It’s got a rated temperature of 1540F, which is 40F higher than the
temperature I’m supposed to use for my flux on copper. I just got it
in this week and haven’t tried it. I’ve also read that one can put
refractory clay over the solder seams. Apparently it bleeds off some
of the heat. Haven’t tried that yet, as the Extra Hard solder seemed
to be an easier and less messy solution.

Best of luck!

Check out Open Studio - Grains of Glass Enamel Artists They specialize in
enameling. I’ll send you an invite.

Hi Liza,

sterling, Britannia and fine silver also copper are great for
enamelling. The higher the silver content, the softer the finished
article - so fine silver can distort & crack or even throw off the
enamel. Try to use the silver before heating, or avoid firescale
which affects the colours. To strip grease off the metal, use fine
pumice powder and a soft brush (old, clean toothbrush will do, or a
bristle brush) and then don’t touch with your greasy fingers! Or
simply washing up liquid and a brush would do.

Since there are an awful lot of other questions in your post, I
suggest you buy Ruth Ball’s book, which is the one I recommend to
beginners - it is comprehensive, accurate and beautiful -
Enamelling” by Ruth Ball, published by A&C Black Sept 2006,

Happy enamelling

Dear Leza:

Enameling is a whole world, a very exciting one, and one that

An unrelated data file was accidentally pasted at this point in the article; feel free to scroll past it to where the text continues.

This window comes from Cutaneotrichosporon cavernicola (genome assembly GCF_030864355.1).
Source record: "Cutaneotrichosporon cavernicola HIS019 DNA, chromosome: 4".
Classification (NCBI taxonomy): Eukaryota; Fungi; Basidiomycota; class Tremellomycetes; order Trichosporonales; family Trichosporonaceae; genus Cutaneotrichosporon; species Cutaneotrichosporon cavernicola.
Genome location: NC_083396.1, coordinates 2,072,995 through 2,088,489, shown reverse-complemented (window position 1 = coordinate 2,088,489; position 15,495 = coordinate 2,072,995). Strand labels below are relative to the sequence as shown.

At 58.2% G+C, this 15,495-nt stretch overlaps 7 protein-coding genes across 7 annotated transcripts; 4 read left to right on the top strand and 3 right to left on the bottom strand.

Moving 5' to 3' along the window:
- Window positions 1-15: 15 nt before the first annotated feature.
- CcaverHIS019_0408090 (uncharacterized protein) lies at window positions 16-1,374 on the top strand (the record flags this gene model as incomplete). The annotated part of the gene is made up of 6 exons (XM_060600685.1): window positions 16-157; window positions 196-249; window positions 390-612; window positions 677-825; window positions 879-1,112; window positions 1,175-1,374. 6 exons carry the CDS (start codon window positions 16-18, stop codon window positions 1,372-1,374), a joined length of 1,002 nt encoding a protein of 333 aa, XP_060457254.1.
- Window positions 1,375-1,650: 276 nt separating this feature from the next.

combines art and science. I recommend Linda Darty’s book The Art of Enameling which is available from Rio or Amazon among others.

She wrote this book as a textbook, and it is answers just about any
questions you might have. It discusses the process in sequenced
steps, and includes lots of trouble-shooting advice.

Enamel is powdered glass with color added through various oxides.
When you put it on appropriate metals, and fire it in a kiln at
approximately 1350 degrees F to 1550 degrees F, the enamel becomes
liquid and fuses into a sheet of glass.

The metals that are most commonly used are copper, fine silver, and
some alloys of gold. Copper can be used when it is cleaned; a simple
way to do this is to buy copper cleaner at the grocery store, clean
the copper with it under running water. When the water “sheets” over
the copper, it is clean. You can clean fine silver in pickle and
rinse it thoroughly, or you can put the piece in the kiln briefly to
burn away the grease.

Fine silver is a much better metal to use than sterling silver or
other alloys of silver because, since it is pure silver, the various
enamel colors are much more unlikely to react to the metal alloy.
Copper is similar, as long as you remove the firescale. Sterling
silver can be used if you “raise the fine silver” by annealing the
sterling, pickling, and repeating the process 4 or 5 times.

Firing metal at 1500 degrees F means that any solder you use on the
piece must be of a higher melting temperature than your kiln.
Eutectic solder or IT solder work well since they have an
appropriate melting temperature. They are very hard solder, so be
sure of your soldering skills before you use it.

In general, you do not need a holding agent if you are wet packing
enamel onto a flat or nearly flat surface. If you are sifting enamel,
or working on a curved surface, you can spray a mixture of distilled